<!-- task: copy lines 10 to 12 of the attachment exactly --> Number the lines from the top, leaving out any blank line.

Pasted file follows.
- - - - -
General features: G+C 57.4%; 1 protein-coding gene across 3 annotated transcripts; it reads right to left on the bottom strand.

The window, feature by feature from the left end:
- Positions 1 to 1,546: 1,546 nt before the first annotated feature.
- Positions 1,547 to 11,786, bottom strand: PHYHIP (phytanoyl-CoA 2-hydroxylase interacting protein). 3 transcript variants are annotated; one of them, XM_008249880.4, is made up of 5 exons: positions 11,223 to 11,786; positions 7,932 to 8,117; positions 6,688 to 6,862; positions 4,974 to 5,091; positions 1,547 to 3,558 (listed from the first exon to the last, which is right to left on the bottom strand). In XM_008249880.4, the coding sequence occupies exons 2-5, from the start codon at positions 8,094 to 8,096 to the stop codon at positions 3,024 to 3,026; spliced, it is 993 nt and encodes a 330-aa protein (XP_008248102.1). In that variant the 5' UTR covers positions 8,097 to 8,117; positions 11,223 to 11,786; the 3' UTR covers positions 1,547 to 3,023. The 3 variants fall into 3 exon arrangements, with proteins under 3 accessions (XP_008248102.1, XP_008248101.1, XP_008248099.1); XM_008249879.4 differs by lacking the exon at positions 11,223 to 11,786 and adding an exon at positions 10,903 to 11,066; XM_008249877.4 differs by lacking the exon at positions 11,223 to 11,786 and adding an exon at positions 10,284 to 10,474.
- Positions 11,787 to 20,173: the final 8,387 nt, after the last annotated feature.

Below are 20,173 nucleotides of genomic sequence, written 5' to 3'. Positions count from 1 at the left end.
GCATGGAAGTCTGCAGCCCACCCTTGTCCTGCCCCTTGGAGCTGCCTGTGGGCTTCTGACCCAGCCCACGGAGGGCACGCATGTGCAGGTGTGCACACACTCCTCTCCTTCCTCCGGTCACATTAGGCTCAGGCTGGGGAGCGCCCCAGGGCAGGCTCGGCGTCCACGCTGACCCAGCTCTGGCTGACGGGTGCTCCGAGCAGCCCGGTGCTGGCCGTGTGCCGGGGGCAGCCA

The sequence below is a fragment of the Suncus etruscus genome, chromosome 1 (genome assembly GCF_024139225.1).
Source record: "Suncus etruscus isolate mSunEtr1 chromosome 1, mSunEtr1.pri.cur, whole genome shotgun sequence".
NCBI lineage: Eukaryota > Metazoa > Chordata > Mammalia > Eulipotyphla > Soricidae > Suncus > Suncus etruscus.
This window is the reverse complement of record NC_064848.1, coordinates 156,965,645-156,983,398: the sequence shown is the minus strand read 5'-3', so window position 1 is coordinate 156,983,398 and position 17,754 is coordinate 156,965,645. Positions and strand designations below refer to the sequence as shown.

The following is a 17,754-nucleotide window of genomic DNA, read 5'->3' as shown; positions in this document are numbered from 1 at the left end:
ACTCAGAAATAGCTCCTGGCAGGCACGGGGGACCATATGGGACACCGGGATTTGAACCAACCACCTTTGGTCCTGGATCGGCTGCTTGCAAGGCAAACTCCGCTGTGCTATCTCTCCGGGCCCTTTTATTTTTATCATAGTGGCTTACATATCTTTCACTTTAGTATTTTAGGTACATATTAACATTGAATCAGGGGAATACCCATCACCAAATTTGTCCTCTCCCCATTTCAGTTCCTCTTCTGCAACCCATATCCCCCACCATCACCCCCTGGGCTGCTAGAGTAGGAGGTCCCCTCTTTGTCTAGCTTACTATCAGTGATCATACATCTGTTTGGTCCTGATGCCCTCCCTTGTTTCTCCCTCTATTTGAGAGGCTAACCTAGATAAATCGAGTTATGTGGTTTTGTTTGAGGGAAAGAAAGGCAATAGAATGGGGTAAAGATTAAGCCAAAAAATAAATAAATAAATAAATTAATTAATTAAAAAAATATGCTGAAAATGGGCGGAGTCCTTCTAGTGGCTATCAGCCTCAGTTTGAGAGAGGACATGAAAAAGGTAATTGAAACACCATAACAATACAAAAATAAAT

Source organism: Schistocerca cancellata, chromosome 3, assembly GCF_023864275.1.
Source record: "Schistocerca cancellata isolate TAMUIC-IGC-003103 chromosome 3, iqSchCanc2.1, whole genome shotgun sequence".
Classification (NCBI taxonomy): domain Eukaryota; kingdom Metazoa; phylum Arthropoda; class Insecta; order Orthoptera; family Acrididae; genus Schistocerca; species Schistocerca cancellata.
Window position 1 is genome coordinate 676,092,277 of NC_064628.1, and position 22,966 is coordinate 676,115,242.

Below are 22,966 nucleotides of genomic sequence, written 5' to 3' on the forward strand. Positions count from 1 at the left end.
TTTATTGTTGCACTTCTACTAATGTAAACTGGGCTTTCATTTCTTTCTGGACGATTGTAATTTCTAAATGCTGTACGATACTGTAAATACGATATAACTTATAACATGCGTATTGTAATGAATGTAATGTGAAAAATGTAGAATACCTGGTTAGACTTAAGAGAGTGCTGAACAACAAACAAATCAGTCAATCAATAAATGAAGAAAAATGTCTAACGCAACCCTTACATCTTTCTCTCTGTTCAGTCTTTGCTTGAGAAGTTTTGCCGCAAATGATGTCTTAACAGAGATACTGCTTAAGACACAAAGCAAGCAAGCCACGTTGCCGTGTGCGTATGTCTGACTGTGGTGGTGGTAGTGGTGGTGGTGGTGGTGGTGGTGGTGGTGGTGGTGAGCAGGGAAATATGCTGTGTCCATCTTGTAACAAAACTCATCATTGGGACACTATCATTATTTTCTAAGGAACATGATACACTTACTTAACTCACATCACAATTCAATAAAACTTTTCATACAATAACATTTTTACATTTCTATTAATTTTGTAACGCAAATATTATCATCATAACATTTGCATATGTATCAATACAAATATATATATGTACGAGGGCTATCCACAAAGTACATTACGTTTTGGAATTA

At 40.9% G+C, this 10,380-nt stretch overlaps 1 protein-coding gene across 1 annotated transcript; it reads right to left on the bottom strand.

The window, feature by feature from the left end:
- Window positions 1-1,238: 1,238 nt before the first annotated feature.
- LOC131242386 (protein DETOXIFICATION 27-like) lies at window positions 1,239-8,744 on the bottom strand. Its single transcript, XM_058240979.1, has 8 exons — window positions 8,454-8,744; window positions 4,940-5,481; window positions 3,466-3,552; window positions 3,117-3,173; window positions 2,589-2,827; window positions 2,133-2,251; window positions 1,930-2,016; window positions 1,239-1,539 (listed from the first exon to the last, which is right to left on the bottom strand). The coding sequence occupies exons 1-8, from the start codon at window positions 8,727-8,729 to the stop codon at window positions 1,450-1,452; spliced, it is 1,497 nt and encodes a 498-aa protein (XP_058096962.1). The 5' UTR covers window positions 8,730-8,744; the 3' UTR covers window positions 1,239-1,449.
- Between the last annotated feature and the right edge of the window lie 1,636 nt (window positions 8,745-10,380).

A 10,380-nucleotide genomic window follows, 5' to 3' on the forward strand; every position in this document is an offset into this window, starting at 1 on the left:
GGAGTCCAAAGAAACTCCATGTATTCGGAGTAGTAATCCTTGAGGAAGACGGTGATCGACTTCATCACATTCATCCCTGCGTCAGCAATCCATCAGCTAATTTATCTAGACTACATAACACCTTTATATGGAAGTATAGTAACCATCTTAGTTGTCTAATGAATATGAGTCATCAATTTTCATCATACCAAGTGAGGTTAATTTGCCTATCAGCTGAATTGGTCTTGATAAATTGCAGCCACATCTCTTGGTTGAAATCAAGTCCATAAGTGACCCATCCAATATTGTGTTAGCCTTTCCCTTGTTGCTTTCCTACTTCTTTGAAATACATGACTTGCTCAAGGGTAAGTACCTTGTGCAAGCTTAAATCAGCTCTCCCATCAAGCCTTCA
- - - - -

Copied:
NCBI lineage: Eukaryota > Metazoa > Chordata > Mammalia > Eulipotyphla > Soricidae > Suncus > Suncus etruscus.
This window is the reverse complement of record NC_064848.1, coordinates 156,965,645-156,983,398: the sequence shown is the minus strand read 5'-3', so window position 1 is coordinate 156,983,398 and position 17,754 is coordinate 156,965,645. Positions and strand designations below refer to the sequence as shown.

The following is a 17,754-nucleotide window of genomic DNA, read 5'->3' as shown; positions in this document are numbered from 1 at the left end: